// creating instance of GradeBook class
   GradeBook gb = new GradeBook(); 
   // assigning value to the instance variable 'courseName' using setter 
   // as it a private member and cannot be accessed outside the class definition.
   gb.setCourseName("java");
   // calls a public method to display the value.
   gb.display();
}
share|improve this answer

I originally posted a comment. But I decided to post an answer because I believe many are misreading this question.

It looks like you are actually asking about parameters and what they are used for, not about getters, setters, and encapsulation.

I did a few searches and came across this link: http://www.homeandlearn.co.uk/java/java_method_parameters.html

That's a beginner's guide to Java specifically explaining what parameters are in Java.

The methods you write in Java will sometimes need values to complete their tasks. It is likely that you won't want your method to own these variables or inherit these variables, many times you will just want to give a method a variable so it can temporarily use it for a quick task or process then return a value. That is the String name you see in the method definition, it is a parameter, a variable that is passed into the method. You can have as many variables as you like passed into a method. The variables will be assigned in order of the way you defined the method.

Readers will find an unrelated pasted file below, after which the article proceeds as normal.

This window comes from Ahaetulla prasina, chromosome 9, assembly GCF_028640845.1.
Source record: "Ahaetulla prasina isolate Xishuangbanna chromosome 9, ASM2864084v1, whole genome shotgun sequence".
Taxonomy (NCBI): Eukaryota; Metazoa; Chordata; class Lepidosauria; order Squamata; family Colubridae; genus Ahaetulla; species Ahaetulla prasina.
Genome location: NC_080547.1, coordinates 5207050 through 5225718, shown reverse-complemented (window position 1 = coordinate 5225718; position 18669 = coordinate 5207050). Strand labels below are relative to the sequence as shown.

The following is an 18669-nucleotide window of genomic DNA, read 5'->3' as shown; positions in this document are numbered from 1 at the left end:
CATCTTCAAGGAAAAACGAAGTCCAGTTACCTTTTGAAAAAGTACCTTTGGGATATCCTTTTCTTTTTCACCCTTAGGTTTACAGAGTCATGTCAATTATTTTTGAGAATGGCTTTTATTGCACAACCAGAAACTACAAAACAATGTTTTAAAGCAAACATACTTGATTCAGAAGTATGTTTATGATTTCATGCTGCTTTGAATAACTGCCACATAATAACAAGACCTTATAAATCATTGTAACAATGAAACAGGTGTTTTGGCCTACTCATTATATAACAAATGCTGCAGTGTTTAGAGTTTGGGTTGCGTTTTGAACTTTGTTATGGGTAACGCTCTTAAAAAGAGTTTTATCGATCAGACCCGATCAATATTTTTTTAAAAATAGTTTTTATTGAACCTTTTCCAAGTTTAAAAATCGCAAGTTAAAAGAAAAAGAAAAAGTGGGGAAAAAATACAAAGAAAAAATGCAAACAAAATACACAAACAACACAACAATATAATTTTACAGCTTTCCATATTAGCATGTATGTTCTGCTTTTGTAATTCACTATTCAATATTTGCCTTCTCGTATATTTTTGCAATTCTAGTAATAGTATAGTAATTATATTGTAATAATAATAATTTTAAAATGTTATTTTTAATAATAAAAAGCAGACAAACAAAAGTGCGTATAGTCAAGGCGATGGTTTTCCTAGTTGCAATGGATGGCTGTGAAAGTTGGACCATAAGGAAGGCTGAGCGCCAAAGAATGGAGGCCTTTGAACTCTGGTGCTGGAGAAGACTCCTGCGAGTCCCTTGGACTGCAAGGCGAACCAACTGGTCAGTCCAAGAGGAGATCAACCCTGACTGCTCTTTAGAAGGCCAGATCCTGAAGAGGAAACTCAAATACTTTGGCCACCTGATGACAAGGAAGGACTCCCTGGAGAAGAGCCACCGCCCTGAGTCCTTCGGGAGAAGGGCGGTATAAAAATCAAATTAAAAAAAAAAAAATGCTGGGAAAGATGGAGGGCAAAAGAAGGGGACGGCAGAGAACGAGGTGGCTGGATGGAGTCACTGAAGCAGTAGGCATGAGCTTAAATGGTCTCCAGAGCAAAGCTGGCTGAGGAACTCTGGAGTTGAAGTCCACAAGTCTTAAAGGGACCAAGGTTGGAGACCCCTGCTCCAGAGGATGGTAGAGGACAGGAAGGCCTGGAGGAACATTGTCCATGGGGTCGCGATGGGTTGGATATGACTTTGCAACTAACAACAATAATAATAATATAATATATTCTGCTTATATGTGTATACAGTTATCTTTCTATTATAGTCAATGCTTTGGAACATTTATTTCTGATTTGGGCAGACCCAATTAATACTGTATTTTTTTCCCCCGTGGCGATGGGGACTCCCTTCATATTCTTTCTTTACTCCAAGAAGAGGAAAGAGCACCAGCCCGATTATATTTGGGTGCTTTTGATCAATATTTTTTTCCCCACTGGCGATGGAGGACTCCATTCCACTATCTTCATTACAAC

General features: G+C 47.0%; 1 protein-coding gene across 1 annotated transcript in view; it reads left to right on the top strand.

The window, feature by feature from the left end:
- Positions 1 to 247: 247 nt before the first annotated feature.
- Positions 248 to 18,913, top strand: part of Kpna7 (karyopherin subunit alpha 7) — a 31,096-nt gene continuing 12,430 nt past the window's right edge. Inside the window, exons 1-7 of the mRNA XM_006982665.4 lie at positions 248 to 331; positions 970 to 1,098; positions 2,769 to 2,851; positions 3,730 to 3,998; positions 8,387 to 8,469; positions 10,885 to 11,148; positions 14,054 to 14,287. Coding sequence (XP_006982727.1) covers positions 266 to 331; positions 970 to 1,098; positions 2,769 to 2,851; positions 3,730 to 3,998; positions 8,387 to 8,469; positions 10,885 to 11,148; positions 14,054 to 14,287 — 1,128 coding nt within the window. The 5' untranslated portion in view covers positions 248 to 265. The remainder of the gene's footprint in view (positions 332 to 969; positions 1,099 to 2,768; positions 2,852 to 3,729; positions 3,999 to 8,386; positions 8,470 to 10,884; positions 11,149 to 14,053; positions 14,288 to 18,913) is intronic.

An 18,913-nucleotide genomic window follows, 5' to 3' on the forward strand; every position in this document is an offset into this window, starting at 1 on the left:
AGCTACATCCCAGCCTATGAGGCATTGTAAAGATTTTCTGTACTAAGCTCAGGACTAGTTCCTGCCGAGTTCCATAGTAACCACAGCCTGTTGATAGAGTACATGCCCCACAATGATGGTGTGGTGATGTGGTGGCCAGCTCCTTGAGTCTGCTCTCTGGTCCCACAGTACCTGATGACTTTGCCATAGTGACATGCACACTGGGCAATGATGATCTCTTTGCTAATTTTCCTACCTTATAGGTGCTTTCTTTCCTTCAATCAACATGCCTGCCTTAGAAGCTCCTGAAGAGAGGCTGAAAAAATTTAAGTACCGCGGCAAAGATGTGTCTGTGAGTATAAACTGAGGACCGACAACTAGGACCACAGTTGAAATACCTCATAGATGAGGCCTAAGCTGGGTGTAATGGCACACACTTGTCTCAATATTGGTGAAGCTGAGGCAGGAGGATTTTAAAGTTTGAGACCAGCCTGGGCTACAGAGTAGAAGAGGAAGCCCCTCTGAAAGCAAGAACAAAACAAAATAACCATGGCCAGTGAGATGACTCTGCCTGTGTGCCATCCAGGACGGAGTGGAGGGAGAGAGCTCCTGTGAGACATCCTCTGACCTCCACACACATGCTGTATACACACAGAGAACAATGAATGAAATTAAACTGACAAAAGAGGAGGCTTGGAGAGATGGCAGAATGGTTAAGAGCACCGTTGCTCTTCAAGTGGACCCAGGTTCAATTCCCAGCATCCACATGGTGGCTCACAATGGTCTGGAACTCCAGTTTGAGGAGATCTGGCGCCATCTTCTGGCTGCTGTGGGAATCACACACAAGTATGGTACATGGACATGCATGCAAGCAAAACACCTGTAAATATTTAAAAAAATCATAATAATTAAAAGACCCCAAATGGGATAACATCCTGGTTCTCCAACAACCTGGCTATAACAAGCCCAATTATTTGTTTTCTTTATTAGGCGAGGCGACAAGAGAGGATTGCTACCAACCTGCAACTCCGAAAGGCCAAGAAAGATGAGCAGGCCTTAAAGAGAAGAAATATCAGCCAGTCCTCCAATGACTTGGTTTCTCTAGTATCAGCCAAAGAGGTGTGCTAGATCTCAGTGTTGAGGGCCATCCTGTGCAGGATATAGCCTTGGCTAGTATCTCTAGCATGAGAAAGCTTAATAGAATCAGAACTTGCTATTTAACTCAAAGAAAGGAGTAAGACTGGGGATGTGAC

For example, if you define:

public void myMethod(String one, String two, String three) {
    some code;
}

And then you call that method like this:

myMethod("one", "two", "three");

Then inside myMethod, you will now be able to use the variables one, two, and three to access those String values.

An example of why you would want to pass in a value instead of having the method have access to it via the class is the java Math class. When you call Math.floor(decimalValue) you want to give the Math class your decimalValue and have the Math class use it to determine the floor then return it to you. You don't want to write your program so that both the Math class and everything else have access to your decimalValue all the time.

Does this explain it all?

share|improve this answer

Not the answer you're looking for? Browse other questions tagged or ask your own question.